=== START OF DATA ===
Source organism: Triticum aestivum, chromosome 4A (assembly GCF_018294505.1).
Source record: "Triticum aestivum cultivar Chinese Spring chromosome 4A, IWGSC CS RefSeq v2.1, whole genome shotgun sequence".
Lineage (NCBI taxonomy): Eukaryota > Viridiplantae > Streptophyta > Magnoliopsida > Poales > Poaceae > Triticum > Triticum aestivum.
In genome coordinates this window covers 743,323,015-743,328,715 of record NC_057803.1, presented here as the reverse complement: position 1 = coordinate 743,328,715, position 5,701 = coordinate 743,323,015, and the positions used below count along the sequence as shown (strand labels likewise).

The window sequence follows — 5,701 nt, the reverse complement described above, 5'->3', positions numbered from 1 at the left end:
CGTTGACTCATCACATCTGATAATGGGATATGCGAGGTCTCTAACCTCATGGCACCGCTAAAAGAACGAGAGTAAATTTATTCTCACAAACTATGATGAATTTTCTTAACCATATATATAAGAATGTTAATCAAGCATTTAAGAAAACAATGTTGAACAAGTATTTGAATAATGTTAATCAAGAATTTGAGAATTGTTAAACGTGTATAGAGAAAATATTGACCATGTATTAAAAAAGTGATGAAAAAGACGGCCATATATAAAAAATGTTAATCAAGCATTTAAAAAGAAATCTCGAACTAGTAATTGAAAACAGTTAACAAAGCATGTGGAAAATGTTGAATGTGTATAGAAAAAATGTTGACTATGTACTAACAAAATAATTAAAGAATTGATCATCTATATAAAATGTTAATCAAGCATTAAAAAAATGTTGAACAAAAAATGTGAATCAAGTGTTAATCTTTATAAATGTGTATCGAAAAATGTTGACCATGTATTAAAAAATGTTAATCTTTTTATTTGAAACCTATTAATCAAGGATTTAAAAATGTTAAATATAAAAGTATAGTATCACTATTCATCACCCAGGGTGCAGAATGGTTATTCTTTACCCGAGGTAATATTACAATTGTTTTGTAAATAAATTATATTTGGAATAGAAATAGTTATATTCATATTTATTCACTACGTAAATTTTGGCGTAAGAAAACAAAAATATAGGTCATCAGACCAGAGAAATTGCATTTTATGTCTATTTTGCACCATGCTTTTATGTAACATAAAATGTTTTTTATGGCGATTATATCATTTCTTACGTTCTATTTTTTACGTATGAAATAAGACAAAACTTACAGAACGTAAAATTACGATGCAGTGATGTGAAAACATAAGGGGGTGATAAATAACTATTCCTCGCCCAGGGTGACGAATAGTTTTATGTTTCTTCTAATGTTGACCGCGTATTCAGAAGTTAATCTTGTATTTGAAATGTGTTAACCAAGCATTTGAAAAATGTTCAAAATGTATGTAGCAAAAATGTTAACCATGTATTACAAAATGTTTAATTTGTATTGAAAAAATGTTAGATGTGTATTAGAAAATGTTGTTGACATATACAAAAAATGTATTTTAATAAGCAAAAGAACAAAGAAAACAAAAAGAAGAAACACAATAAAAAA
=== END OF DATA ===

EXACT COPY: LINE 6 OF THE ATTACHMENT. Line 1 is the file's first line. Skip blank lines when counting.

CGTTGACTCATCACATCTGATAATGGGATATGCGAGGTCTCTAACCTCATGGCACCGCTAAAAGAACGAGAGTAAATTTATTCTCACAAACTATGATGAATTTTCTTAACCATATATATAAGAATGTTAATCAAGCATTTAAGAAAACAATGTTGAACAAGTATTTGAATAATGTTAATCAAGAATTTGAGAATTGTTAAACGTGTATAGAGAAAATATTGACCATGTATTAAAAAAGTGATGAAAAAGACGGCCATATATAAAAAATGTTAATCAAGCATTTAAAAAGAAATCTCGAACTAGTAATTGAAAACAGTTAACAAAGCATGTGGAAAATGTTGAATGTGTATAGAAAAAATGTTGACTATGTACTAACAAAATAATTAAAGAATTGATCATCTATATAAAATGTTAATCAAGCATTAAAAAAATGTTGAACAAAAAATGTGAATCAAGTGTTAATCTTTATAAATGTGTATCGAAAAATGTTGACCATGTATTAAAAAATGTTAATCTTTTTATTTGAAACCTATTAATCAAGGATTTAAAAATGTTAAATATAAAAGTATAGTATCACTATTCATCACCCAGGGTGCAGAATGGTTATTCTTTACCCGAGGTAATATTACAATTGTTTTGTAAATAAATTATATTTGGAATAGAAATAGTTATATTCATATTTATTCACTACGTAAATTTTGGCGTAAGAAAACAAAAATATAGGTCATCAGACCAGAGAAATTGCATTTTATGTCTATTTTGCACCATGCTTTTATGTAACATAAAATGTTTTTTATGGCGATTATATCATTTCTTACGTTCTATTTTTTACGTATGAAATAAGACAAAACTTACAGAACGTAAAATTACGATGCAGTGATGTGAAAACATAAGGGGGTGATAAATAACTATTCCTCGCCCAGGGTGACGAATAGTTTTATGTTTCTTCTAATGTTGACCGCGTATTCAGAAGTTAATCTTGTATTTGAAATGTGTTAACCAAGCATTTGAAAAATGTTCAAAATGTATGTAGCAAAAATGTTAACCATGTATTACAAAATGTTTAATTTGTATTGAAAAAATGTTAGATGTGTATTAGAAAATGTTGTTGACATATACAAAAAATGTATTTTAATAAGCAAAAGAACAAAGAAAACAAAAAGAAGAAACACAATAAAAAA